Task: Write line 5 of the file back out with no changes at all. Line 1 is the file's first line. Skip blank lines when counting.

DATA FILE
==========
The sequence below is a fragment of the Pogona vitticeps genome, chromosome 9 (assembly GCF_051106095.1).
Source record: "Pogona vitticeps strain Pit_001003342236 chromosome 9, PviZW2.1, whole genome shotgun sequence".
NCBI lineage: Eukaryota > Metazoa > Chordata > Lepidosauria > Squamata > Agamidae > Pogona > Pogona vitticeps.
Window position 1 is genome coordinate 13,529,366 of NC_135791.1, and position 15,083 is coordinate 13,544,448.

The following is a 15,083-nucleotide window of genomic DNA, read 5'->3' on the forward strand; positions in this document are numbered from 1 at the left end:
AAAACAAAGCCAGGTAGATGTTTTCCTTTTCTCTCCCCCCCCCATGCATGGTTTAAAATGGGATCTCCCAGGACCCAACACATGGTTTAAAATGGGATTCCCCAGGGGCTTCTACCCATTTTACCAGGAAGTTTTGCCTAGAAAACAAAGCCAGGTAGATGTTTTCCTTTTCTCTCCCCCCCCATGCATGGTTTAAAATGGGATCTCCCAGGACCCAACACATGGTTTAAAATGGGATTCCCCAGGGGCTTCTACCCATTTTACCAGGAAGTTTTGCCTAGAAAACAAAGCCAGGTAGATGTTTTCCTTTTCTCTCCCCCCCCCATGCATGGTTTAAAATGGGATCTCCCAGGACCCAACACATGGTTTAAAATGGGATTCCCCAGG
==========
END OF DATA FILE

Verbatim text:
The following is a 15,083-nucleotide window of genomic DNA, read 5'->3' on the forward strand; positions in this document are numbered from 1 at the left end: